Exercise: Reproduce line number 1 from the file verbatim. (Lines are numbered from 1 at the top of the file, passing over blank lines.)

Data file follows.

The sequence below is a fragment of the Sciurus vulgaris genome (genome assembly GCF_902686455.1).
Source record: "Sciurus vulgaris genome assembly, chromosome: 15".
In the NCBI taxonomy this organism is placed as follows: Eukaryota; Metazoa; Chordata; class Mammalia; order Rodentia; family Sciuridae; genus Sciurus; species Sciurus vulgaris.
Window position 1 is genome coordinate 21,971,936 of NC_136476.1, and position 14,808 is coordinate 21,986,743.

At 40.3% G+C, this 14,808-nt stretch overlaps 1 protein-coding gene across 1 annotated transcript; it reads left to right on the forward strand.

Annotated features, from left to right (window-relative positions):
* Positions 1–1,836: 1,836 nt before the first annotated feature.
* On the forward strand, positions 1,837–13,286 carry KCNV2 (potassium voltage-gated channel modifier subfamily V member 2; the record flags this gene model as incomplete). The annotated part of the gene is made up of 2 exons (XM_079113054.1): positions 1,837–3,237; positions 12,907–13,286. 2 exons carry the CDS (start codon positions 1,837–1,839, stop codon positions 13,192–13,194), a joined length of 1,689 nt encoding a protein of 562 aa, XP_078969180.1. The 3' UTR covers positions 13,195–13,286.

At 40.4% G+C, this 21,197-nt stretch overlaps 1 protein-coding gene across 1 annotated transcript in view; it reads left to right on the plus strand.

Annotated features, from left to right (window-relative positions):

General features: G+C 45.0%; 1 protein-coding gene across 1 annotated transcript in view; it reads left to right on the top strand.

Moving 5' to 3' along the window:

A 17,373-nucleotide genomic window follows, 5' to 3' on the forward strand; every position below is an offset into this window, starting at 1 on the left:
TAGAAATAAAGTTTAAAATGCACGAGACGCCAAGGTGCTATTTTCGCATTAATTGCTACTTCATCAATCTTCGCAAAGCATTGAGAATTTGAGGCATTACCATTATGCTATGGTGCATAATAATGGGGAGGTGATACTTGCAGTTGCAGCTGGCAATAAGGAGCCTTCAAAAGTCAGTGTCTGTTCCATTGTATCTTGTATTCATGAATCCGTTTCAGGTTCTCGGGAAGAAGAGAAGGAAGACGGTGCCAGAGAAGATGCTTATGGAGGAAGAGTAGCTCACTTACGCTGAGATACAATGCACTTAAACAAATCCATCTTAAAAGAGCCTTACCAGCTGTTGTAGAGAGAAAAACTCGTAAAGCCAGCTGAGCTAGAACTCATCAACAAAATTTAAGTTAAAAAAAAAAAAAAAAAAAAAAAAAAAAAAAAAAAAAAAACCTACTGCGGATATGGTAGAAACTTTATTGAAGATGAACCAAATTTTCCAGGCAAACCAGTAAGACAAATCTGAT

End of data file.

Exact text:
The sequence below is a fragment of the Sciurus vulgaris genome (genome assembly GCF_902686455.1).